The Demise of the Papal States Was a Gift to the Church

COMMENTARY: Blessed Pius IX inaugurated a new era for the Church by dissolving the Papal States.

The Quirinal Palace in central Rome, shown above, was where the central offices of the Papal States were housed and papal conclaves were once held. It is now the residence of the president of Italy.
The Quirinal Palace in central Rome, shown above, was where the central offices of the Papal States were housed and papal conclaves were once held. It is now the residence of the president of Italy. (photo: Shutterstock)

Margaret Thatcher was fond of saying that Ronald Reagan won the Cold War “without firing a single shot.” That’s partially true, but needs to acknowledge the role of Pope St. John Paul II, who vanquished communism and did not have even a single shot to fire. Indeed, the only shot fired was the one he took during the assassination attempt of 1981.

There was a time when popes did have shots to fire. For a millennium they ruled as absolute monarchs, holders of plenary temporal power, over the central Italian territories known as the “Papal States.” Some of them fought wars, including the infamous Papa terribile, Julius II, who even led troops into battle. For the most part, though, the Papal States relied on alliances with other European powers to provide military security. 

That all ended 150 years ago, and Blessed Pius IX, reigning at the time, inaugurated a new era for the Church by firing precisely a single shot.

By 1860, the territories controlled by the papacy had shrunk to a rump around Rome. The forces of the Italian unification — il Risorgimento — claimed the Papal States for the new republic. By 1870, the French troops allied to the Papal States were needed to fight the Franco-Prussian War and so the Pope was left to his own meager forces. They were not equal to the Risorgimento; and by September 1870, Rome was ready to fall. On Sept. 20, 1870, it did, as the republican forces entered the city at the Porta Pia. In every major Italian city today there is a major avenue named “XX Settembre” in honor of the victory.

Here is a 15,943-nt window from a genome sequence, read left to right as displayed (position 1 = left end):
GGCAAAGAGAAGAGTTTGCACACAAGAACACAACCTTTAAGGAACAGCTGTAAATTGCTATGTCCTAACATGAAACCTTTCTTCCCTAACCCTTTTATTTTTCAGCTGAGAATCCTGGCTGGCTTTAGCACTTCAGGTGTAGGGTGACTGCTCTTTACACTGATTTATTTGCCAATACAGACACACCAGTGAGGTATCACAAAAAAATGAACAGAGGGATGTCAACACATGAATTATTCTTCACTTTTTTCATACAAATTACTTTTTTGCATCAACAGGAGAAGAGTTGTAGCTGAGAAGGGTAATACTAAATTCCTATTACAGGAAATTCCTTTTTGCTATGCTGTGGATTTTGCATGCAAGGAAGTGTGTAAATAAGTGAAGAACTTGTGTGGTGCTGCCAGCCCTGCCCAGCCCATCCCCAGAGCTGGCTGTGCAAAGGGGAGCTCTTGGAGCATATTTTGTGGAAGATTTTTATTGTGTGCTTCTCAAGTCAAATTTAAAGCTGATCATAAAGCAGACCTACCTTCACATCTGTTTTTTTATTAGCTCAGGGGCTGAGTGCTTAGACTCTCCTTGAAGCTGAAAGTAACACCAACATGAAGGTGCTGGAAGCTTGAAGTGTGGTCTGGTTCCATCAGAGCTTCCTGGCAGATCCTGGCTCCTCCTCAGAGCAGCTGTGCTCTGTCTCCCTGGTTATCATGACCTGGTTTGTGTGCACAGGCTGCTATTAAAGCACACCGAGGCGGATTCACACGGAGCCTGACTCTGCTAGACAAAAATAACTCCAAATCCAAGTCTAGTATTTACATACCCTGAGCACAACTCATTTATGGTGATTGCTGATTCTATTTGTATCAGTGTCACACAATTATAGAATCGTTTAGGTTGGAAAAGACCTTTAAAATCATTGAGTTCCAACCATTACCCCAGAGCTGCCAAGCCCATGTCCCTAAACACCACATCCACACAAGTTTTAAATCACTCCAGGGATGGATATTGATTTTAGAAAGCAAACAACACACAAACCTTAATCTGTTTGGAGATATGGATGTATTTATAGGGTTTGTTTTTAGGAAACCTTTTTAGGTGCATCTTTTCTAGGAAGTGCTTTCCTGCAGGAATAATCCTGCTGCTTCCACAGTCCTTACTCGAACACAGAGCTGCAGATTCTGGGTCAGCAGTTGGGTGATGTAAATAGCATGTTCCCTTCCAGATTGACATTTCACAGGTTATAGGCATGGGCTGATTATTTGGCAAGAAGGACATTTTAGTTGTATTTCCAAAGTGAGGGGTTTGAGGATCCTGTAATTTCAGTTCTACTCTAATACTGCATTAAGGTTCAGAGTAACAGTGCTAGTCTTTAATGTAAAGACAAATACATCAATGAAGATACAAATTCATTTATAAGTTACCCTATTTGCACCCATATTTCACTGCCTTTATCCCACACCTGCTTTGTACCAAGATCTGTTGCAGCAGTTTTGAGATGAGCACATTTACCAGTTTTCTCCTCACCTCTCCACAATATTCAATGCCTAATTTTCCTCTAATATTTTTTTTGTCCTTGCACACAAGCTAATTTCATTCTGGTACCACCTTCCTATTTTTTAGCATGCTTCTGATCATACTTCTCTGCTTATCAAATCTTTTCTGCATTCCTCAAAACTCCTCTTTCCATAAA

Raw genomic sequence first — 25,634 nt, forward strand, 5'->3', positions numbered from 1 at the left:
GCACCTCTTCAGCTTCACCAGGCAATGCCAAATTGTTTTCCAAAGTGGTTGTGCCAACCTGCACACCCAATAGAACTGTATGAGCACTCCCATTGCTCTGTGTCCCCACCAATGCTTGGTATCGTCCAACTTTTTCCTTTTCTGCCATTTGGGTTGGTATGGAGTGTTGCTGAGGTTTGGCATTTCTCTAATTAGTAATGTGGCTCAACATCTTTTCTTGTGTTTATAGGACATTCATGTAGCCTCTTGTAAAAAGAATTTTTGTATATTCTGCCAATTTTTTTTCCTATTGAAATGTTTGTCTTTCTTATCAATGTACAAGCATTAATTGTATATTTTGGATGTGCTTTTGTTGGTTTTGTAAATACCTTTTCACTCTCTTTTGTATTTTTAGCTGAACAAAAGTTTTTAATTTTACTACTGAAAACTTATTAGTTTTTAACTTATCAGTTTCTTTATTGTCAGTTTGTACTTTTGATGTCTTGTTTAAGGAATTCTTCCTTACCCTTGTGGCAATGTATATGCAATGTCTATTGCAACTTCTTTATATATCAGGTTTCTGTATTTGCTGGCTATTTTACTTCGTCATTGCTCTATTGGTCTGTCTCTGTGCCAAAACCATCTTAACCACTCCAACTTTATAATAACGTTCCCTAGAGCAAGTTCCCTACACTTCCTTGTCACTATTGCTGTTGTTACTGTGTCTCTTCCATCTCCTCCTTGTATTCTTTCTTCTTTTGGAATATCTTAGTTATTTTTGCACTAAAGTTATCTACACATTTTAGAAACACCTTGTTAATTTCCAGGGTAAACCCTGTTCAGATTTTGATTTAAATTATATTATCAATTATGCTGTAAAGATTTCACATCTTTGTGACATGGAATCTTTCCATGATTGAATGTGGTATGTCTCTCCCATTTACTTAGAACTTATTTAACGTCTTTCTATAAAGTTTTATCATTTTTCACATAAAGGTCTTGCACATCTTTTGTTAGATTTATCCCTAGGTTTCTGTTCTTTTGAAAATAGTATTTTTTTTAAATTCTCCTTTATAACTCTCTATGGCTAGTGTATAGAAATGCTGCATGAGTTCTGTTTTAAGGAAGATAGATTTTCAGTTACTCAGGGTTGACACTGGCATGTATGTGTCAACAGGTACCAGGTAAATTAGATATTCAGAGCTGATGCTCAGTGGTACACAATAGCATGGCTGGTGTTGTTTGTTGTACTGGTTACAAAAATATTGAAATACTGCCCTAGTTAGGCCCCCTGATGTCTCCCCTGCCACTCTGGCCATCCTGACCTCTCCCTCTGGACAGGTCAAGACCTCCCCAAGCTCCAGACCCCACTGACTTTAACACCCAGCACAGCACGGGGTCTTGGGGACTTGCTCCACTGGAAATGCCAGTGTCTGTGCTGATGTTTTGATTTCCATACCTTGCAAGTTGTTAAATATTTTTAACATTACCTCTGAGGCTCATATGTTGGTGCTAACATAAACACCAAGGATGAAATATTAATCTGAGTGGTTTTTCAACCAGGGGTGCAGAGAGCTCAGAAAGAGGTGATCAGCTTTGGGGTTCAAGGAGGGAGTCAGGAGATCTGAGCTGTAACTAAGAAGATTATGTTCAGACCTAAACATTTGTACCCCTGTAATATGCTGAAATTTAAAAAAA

The seminarians of the Pontifical North American College had written to Pius IX, offering to go into battle in defense of the papal lands. The Holy Father was touched and sent them a handwritten reply. The battle the American seminarians would need to fight would be spiritual, not military, he reminded them. Pio Nono ordered his troops to fire one volley, “for honor’s sake” and to demonstrate that Rome was being seized from the Church by military force.

Pius IX, perhaps unwittingly, won the freedom of the Church by firing a single shot. It was a decisive moment in the modern history of the Catholic Church. Earlier that year, the First Vatican Council had promulgated Pastor Aeternus, defining the breath of papal authority in spiritual matters, even as its temporal power was ebbing away to nothing. It was a very good trade.

The “Roman Question” was now pressing. How would the Italian republic treat the Holy See, physically resident in Rome? It took some 59 years to resolve, and Pio Nono’s successors realized that getting the Papal States back would not favor the evangelical mission of the Church, but rather be a distraction, a burden, and perhaps a scandal. In 1929, Pope Pius XI concluded the Lateran Treaty, resolving the Roman Question; the Holy See would control the Vatican City State, a tiny 109 acres around St. Peter’s that would simply guarantee the independence of the universal pastor of the Church from any civil power.